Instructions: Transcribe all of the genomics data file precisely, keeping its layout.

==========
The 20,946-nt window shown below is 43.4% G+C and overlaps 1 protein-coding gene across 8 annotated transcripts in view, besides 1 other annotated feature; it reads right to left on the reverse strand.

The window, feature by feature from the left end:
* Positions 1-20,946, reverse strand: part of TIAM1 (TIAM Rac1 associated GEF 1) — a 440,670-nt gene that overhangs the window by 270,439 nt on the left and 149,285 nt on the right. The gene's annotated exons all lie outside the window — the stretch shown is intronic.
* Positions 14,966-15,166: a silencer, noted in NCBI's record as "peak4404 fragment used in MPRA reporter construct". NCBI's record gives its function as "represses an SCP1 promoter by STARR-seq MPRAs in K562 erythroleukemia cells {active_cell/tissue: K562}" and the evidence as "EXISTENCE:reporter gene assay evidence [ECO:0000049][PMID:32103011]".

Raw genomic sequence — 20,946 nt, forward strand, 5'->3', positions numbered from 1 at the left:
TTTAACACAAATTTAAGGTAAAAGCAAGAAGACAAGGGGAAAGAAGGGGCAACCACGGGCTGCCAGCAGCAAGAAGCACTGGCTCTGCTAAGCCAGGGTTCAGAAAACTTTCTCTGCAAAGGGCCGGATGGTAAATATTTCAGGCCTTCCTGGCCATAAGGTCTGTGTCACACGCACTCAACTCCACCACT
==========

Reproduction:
The 20,946-nt window shown below is 43.4% G+C and overlaps 1 protein-coding gene across 8 annotated transcripts in view, besides 1 other annotated feature; it reads right to left on the reverse strand.

The window, feature by feature from the left end:
* Positions 1-20,946, reverse strand: part of TIAM1 (TIAM Rac1 associated GEF 1) — a 440,670-nt gene that overhangs the window by 270,439 nt on the left and 149,285 nt on the right. The gene's annotated exons all lie outside the window — the stretch shown is intronic.
* Positions 14,966-15,166: a silencer, noted in NCBI's record as "peak4404 fragment used in MPRA reporter construct". NCBI's record gives its function as "represses an SCP1 promoter by STARR-seq MPRAs in K562 erythroleukemia cells {active_cell/tissue: K562}" and the evidence as "EXISTENCE:reporter gene assay evidence [ECO:0000049][PMID:32103011]".

Raw genomic sequence — 20,946 nt, forward strand, 5'->3', positions numbered from 1 at the left:
TTTAACACAAATTTAAGGTAAAAGCAAGAAGACAAGGGGAAAGAAGGGGCAACCACGGGCTGCCAGCAGCAAGAAGCACTGGCTCTGCTAAGCCAGGGTTCAGAAAACTTTCTCTGCAAAGGGCCGGATGGTAAATATTTCAGGCCTTCCTGGCCATAAGGTCTGTGTCACACGCACTCAACTCCACCACT